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Rust – If-else Statement
  • Last Updated : 15 Mar, 2021

Branching with if-else in rust also is similar to other languages. Just the difference is the way of writing(syntax). Here the condition doesn’t need to be surrounded by parenthesis. Decision-making structure is an important part of life. Similarly, in programming also there are situations where you have to decide(make decisions) that for the specific conditions which code should be executed. For this, we use the if-else. 

Decision-making statements in programming languages decide the direction of the flow of program execution.

Mainly there are 3 types that are used more often are explained in this article.

They are:

  1. if statement
  2. if-else statement
  3. else-if ladder statement

If Statement

Here only 1 condition is there and if that condition is true then a block of code inside the if statement will be executed.



Syntax: 

if boolean_expression {
   // statement(s) will execute if the boolean expression is true
}

Example: To check if the number is negative or positive.

Rust




fn main(){
   let num = -5;
   if num < 0 {
      println!("number is negative") ;
   }
}

Output:

number is negative

If-Else Statement

Here also there is only 1 condition but the difference here is that there is another block of code that is executed when the if the condition is false and suppose that the condition is true then the block of code inside if is executed and else part is ignored completely.

Syntax: 

if boolean_expression {
   // if the boolean expression is true statement(s) will execute
} else {
   //if the boolean expression is false statement(s) will execute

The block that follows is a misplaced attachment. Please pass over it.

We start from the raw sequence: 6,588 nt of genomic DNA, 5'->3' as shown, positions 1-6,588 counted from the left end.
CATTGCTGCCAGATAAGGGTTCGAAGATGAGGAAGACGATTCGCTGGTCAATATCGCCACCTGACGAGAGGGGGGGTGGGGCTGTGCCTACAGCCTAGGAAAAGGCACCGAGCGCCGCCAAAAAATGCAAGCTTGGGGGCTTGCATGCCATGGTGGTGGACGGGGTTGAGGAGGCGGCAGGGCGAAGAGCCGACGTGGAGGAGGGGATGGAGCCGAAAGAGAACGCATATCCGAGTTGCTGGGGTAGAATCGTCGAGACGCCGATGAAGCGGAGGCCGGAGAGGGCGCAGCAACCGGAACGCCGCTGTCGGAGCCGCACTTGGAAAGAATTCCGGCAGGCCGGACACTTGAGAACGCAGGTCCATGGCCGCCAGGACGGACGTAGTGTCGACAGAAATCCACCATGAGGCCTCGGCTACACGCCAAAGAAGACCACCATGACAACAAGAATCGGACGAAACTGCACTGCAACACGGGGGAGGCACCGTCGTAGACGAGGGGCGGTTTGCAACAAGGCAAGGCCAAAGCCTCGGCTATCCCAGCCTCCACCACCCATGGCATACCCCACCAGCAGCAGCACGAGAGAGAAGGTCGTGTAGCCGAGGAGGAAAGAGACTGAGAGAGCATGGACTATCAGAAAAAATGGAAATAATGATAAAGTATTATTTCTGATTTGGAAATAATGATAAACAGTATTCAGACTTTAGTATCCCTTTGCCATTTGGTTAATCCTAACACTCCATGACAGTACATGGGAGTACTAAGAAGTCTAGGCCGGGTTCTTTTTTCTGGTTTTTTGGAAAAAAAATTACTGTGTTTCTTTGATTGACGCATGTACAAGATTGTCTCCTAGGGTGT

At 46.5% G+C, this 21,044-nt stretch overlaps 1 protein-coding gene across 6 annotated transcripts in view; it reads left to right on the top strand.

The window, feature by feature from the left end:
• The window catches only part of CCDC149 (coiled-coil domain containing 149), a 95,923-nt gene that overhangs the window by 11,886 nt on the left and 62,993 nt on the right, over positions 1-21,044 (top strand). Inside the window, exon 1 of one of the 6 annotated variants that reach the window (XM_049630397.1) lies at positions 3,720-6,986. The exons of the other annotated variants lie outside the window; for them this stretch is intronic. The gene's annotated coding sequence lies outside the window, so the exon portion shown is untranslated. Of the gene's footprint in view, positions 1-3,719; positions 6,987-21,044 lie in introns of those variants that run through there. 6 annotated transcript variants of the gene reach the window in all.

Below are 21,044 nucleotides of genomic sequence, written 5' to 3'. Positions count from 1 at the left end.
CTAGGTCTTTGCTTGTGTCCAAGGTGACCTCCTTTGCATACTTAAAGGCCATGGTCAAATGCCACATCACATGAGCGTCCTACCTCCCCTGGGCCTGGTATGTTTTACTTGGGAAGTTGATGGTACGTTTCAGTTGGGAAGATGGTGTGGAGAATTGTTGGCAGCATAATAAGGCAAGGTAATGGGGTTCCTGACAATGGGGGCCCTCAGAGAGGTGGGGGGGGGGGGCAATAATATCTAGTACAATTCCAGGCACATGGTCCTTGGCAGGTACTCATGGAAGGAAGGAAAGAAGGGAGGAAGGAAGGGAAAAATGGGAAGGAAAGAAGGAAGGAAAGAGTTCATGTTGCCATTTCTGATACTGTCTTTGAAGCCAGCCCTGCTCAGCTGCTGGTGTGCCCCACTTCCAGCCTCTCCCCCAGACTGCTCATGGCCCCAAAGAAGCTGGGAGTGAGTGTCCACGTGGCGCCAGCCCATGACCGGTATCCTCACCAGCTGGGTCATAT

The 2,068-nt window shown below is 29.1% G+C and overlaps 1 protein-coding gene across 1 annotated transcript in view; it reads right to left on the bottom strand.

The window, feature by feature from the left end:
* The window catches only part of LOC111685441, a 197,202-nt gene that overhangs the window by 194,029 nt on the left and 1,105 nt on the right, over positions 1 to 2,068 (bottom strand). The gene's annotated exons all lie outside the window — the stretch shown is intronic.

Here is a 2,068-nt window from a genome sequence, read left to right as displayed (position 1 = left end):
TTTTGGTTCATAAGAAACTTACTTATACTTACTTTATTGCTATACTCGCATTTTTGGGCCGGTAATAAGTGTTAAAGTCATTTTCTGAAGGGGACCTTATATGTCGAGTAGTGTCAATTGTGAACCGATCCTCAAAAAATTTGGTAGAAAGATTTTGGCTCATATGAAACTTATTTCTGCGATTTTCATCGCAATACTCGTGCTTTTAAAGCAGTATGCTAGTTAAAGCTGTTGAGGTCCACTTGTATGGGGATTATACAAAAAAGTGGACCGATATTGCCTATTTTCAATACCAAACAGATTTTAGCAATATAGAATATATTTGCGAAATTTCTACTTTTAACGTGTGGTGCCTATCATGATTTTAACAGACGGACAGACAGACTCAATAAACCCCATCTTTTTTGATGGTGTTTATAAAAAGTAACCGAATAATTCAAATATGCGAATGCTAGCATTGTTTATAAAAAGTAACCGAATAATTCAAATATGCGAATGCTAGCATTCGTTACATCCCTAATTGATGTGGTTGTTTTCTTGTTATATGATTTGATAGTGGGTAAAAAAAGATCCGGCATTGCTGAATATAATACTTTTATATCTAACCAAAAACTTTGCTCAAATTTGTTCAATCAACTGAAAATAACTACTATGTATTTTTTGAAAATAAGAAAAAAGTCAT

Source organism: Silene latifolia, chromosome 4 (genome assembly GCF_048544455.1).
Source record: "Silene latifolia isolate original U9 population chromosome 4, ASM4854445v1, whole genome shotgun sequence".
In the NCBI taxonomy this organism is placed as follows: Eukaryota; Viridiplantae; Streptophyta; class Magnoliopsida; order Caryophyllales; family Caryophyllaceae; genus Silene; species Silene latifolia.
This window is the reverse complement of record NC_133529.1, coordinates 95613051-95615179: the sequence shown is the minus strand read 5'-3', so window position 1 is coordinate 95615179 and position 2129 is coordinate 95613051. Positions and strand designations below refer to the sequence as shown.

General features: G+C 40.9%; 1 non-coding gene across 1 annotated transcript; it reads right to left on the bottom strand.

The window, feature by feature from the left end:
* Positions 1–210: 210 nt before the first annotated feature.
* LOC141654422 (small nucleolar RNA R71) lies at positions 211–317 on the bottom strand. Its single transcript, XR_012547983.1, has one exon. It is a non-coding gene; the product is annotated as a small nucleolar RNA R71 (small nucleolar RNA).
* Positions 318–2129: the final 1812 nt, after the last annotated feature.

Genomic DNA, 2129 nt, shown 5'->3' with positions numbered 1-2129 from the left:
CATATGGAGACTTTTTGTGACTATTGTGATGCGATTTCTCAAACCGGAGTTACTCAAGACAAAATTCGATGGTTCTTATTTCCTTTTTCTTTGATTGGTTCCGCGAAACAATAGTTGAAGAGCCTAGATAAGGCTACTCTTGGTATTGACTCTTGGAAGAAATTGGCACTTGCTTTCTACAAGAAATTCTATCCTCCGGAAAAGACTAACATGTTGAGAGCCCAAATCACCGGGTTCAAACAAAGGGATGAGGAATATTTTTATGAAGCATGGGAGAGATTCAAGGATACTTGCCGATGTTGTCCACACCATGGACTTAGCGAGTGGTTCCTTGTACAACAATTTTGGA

}

Example: To check which number is bigger

Rust




fn main(){
   let num = 3;
  let num1=-3
   if num > num1 {
      println!("1st number is bigger") ;
   }
  else {
    println!("2nd number is bigger") ;
  }
}

Output:

1st number is bigger

Else-If Ladder Statement

In this, there is more than 1 condition. In fact, there can be many and after that, there is else now suppose any of the conditions does not satisfy then all are ignored and block of code inside else part will be executed. But suppose if some condition is satisfied then the block of code in that part will be executed and rest will be ignored.

Syntax:

if boolean_expression1 {
   //statements if the expression1 evaluates to true
} else if boolean_expression2 {
   //statements if the expression2 evaluates to true
} else {
   //statements if both expression1 and expression2 result to false
}

Example: To check if the number is negative, positive or zero

Rust




fn main() {
   let num = 0 ;
   if num > 0 {
      println!("num is positive");
   } else if num < 0 {
      println!("num is negative");
   } else {
      println!("num is neither positive nor negative") ;
   }
}

Output:

num is neither positive nor negative



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